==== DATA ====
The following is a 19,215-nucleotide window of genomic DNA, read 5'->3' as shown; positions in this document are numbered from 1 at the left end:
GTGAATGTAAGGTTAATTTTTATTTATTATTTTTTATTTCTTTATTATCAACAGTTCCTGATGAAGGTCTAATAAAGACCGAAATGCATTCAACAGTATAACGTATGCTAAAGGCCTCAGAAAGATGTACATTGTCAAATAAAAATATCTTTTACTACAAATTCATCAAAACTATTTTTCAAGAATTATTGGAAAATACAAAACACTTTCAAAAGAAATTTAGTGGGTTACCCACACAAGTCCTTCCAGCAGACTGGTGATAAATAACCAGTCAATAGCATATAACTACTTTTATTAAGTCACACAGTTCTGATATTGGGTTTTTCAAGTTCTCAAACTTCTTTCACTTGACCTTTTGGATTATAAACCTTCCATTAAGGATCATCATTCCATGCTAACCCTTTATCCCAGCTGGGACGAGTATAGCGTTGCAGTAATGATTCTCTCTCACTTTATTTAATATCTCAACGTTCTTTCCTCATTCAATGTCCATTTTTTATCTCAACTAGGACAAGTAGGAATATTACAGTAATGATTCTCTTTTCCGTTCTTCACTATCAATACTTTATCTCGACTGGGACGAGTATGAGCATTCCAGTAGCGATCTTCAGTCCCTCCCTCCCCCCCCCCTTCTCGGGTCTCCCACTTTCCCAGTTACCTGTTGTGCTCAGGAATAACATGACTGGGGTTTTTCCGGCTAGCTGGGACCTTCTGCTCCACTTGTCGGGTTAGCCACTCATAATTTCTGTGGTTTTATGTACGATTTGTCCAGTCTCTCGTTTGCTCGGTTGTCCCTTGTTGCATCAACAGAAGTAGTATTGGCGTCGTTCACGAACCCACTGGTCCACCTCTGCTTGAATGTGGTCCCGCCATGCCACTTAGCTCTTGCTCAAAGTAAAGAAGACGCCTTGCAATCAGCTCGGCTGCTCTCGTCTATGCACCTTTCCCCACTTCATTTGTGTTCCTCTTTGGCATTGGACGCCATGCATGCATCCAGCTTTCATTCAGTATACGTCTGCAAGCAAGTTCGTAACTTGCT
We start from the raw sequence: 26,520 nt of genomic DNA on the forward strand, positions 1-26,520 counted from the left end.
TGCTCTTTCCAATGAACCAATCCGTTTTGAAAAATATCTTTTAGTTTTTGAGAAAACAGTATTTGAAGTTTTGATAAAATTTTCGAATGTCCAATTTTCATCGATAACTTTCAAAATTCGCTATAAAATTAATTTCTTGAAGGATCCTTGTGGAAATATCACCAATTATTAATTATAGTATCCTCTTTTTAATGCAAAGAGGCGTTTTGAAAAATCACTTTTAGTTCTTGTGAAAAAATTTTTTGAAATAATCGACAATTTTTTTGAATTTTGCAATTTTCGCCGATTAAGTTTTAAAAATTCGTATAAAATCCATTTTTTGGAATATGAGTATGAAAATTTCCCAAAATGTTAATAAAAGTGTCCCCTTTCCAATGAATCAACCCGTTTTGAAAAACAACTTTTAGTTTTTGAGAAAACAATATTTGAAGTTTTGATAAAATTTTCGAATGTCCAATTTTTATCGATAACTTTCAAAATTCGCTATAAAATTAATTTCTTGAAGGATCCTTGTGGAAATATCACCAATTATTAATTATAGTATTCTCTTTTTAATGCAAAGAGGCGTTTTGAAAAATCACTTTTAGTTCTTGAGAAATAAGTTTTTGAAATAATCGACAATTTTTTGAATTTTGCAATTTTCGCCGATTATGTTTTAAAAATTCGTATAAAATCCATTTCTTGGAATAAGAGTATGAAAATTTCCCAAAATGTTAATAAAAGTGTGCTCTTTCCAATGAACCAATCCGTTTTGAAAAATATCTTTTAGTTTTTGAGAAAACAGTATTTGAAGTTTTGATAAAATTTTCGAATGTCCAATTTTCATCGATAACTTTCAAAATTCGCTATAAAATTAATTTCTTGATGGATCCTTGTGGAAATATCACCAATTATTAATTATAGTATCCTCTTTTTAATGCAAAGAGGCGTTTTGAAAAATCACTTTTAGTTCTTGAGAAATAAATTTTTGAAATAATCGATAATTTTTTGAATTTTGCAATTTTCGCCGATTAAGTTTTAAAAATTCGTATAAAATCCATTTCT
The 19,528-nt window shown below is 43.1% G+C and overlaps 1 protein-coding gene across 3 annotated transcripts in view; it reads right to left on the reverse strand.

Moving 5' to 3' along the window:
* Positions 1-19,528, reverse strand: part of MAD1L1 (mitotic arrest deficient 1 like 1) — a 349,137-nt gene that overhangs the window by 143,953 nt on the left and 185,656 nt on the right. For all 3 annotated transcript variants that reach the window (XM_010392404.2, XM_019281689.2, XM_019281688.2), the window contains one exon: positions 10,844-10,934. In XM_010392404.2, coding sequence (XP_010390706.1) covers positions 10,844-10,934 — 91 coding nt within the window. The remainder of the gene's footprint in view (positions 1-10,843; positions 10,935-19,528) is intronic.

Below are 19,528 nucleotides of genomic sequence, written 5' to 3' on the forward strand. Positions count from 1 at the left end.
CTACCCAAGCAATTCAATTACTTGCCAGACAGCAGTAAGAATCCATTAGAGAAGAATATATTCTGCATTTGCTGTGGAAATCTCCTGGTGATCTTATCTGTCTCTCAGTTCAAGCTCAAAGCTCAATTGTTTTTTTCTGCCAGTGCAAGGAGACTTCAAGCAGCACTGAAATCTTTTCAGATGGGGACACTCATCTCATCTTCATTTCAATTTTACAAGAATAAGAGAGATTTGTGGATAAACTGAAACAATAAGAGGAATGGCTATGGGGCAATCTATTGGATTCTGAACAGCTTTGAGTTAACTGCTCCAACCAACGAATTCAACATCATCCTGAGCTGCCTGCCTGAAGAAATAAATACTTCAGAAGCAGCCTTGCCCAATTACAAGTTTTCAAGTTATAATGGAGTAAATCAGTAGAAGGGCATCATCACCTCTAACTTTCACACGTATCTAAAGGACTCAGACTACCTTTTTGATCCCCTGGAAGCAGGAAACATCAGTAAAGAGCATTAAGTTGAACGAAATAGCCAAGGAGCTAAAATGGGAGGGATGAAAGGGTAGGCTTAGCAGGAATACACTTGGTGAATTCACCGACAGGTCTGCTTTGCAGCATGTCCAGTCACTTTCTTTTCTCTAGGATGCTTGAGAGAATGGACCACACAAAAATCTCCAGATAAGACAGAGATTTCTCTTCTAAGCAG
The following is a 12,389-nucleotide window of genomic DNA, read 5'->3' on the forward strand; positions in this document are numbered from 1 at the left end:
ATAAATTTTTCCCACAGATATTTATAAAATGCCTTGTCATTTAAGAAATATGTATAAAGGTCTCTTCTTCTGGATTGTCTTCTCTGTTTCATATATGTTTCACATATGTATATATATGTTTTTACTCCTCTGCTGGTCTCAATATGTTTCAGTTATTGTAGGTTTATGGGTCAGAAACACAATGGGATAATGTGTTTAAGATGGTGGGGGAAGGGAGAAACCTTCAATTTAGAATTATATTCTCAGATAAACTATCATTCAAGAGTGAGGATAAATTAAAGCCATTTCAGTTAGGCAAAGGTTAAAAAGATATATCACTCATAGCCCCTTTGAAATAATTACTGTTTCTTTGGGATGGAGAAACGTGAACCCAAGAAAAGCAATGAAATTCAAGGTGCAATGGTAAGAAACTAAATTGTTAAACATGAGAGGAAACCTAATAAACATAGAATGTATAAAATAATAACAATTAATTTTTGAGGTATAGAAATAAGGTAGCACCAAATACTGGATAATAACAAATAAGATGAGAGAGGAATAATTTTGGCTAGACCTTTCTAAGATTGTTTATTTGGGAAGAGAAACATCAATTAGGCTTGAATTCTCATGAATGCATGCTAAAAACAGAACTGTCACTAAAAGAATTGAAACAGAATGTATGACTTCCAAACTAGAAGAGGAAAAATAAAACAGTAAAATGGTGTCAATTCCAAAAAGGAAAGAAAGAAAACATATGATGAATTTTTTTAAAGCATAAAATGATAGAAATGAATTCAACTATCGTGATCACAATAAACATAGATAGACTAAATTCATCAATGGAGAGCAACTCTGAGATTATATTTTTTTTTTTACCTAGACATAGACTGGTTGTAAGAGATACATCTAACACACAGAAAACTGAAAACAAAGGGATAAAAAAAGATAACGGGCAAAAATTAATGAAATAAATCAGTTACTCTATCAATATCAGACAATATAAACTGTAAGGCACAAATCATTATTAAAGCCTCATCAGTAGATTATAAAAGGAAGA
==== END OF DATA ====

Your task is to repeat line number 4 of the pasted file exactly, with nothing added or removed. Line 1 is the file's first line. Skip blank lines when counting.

TGCTCTTTCCAATGAACCAATCCGTTTTGAAAAATATCTTTTAGTTTTTGAGAAAACAGTATTTGAAGTTTTGATAAAATTTTCGAATGTCCAATTTTCATCGATAACTTTCAAAATTCGCTATAAAATTAATTTCTTGAAGGATCCTTGTGGAAATATCACCAATTATTAATTATAGTATCCTCTTTTTAATGCAAAGAGGCGTTTTGAAAAATCACTTTTAGTTCTTGTGAAAAAATTTTTTGAAATAATCGACAATTTTTTTGAATTTTGCAATTTTCGCCGATTAAGTTTTAAAAATTCGTATAAAATCCATTTTTTGGAATATGAGTATGAAAATTTCCCAAAATGTTAATAAAAGTGTCCCCTTTCCAATGAATCAACCCGTTTTGAAAAACAACTTTTAGTTTTTGAGAAAACAATATTTGAAGTTTTGATAAAATTTTCGAATGTCCAATTTTTATCGATAACTTTCAAAATTCGCTATAAAATTAATTTCTTGAAGGATCCTTGTGGAAATATCACCAATTATTAATTATAGTATTCTCTTTTTAATGCAAAGAGGCGTTTTGAAAAATCACTTTTAGTTCTTGAGAAATAAGTTTTTGAAATAATCGACAATTTTTTGAATTTTGCAATTTTCGCCGATTATGTTTTAAAAATTCGTATAAAATCCATTTCTTGGAATAAGAGTATGAAAATTTCCCAAAATGTTAATAAAAGTGTGCTCTTTCCAATGAACCAATCCGTTTTGAAAAATATCTTTTAGTTTTTGAGAAAACAGTATTTGAAGTTTTGATAAAATTTTCGAATGTCCAATTTTCATCGATAACTTTCAAAATTCGCTATAAAATTAATTTCTTGATGGATCCTTGTGGAAATATCACCAATTATTAATTATAGTATCCTCTTTTTAATGCAAAGAGGCGTTTTGAAAAATCACTTTTAGTTCTTGAGAAATAAATTTTTGAAATAATCGATAATTTTTTGAATTTTGCAATTTTCGCCGATTAAGTTTTAAAAATTCGTATAAAATCCATTTCT